Does your E&O insurance cover distressed transactions?

Yes, if you’re covered by VAR-endorsed insurer Pearl. Find out about the risks involved in these transactions and how the Pearl Insurance Real Estate Errors & Omissions Program can help protect your firm against claims arising out of these sales—right-click this link and select “Save target as” to download Does your Real Estate E&O Policy protect you in REO and short sales?

This entry was posted in Uncategorized. Bookmark the permalink.

7 Responses to Does your E&O insurance cover distressed transactions?

  1. Tina Merritt says:

    From how I read this, I see many things agents are doing with regards to short sales that are not covered by the E&O Policy. For example, if an agent handles the negotiation of a short sale for a seller and fails to inform them of the possibility of a deficiency judgment or the inability to obtain another type of government loan (such as a student loan). How about the negotiation itself? What if the agent does a poor job negotiating with the bank on behalf of their seller? What about the agent who “coaches” their seller through writing the hardship letter? When a seller starts getting their wages garnished a month after a short sale closes, who are they going to blame? Their agent. Who are they going to sue? Their agent. Does E&O cover it? I haven’t seen a policy that does.

  2. Claire Forcier-Rowe says:

    These are great questions, anothers to add, how much time will pass before the seller comes back after they realize they may have problems getting any loan. What happens when the agent is no longer findable, or they have switched companies and you have to deal with a 6 year old problem. We are only starting to realize the impact of this market but it will be with us for years.

  3. Jim Rake says:

    Agreed – good questions. Tina – if the responsibility/blame ( …who are they going to blame?..Who are they going to sue?) lies with the agent, can we do a better job of preparing agents for this new business climate If we know these are the possible outcomes, is insurance (if I may) our only recourse?
    Can we, or should we, as a profession, train our folks to manage these scenarios more effectively? If our agents are going to handle short sales and foreclosures, shouldn’t they be trained to do so?
    While we can’t envision every possibility, we can certainly minimize the risk by being flexible, and proactively adapting to changes in the market.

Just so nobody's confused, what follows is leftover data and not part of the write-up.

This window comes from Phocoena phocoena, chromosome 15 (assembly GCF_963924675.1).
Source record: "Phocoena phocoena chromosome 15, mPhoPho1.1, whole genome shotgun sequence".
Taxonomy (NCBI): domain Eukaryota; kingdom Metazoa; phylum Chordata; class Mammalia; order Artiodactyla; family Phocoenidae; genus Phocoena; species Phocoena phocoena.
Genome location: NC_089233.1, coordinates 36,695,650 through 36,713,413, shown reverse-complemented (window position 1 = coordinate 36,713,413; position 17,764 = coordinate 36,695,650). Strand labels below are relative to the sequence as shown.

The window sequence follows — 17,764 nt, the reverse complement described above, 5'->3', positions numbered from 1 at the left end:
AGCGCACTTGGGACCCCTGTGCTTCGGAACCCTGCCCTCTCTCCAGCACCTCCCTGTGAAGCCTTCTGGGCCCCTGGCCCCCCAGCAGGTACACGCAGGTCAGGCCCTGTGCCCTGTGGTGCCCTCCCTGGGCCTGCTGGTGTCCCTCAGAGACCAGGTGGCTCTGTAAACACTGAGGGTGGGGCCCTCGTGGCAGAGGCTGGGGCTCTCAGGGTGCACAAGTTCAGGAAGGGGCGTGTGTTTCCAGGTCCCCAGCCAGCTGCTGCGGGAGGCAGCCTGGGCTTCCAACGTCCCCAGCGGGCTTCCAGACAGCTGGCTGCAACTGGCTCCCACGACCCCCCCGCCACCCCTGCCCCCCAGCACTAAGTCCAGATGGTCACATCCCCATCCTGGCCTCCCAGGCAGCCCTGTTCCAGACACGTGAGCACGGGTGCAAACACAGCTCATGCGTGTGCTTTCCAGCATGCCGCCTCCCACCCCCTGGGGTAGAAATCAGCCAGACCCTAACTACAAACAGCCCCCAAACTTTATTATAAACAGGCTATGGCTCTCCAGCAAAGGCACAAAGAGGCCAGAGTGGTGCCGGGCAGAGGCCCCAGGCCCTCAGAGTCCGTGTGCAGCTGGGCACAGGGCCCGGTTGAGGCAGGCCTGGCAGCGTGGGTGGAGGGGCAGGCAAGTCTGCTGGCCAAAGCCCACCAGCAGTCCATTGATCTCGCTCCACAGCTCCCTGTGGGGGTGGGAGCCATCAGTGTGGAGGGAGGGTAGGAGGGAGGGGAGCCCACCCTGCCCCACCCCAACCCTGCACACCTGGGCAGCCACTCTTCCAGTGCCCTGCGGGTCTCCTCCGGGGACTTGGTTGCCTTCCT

4. How about, “Does your E&O insurance policy cover you if you use combination lock boxes versus electronic lock boxes on your listings?”

  5. Connie McLean says:

    Anyone out there have an answer for Danilo’s question concerning those lame combination lockboxes? I certainly know the combination lockboxes have NO way to keep track of who is entering the properties. Even with the use of the Call Centers to get the code, a Call Center doesn’t know whether an agent has gone into the property or not – even when given the usual one-hour timeframe. I show alot of properties that have these combination lockboxes and have SEEN the codes already dialed into the lockboxes and NOT CLEARED; plus, I can’t tell you how many times a potential buyer or contracted buyer wanted to go back to the home to do some measuring of rooms or whatever and asked me to divulge the code “so they wouldn’t be bothering me.” I do not doubt some agents give it out so they are not bothered. I always go the bothered route rather than deal with a Code or Regulation violation, fines, and suspension.

    The cure? Stop using the combination lockboxes. If an agent can’t afford to place an actual, professional Realtor lockbox on the property, then they shouldn’t be working the Listing side.

  6. Tina Merritt says:

    Connie – I have always wondered the same thing. I understand that various contractors, inspectors, etc. need to get into the property as well as agents and buyers. We solve that problem by putting both a contractors box and a Supra box on our properties. The contractor’s/combination boxes are always put on a rear door or a “non-obvious” place while the supra box is put on the front door or porch.

  7. Connie McLean says:

    Maybe I’m just too overly cautious – unless the Seller of a listing had agreed to have a comination lockbox put for HIS contractors – well, heck – if a Seller wants his own contractors into their home unattended, then I’d tell the Seller to put his own combination lockbox on. As far as being a real estate agent and protecting your own interest, I’d have the Supra or Sentrilock box on for agents. I ALWAYS meet my home inspectors, termite guys, the whole gamet of people involved in the transaction in one form or another at the property, let them in, and STAY there until they are finished. Unless you REALLY know that person – and goodness, don’t we see enough in the TV news and newspapers all the time now of people who were victimized and they KNEW that person for years and NEVER would have suspected they’d go on the bad side? I ALWAYS want my butt covered. If someone else wants to let someone in without being accompanied – let them take their chances. Maybe I just go too far BEYOND my responsibilities. To me – an ounce of prevention is worth a heck of a lot more than a pound of cure. Once the damage is done, it’s hard to undo.

Leave a Reply

Your email address will not be published. Required fields are marked *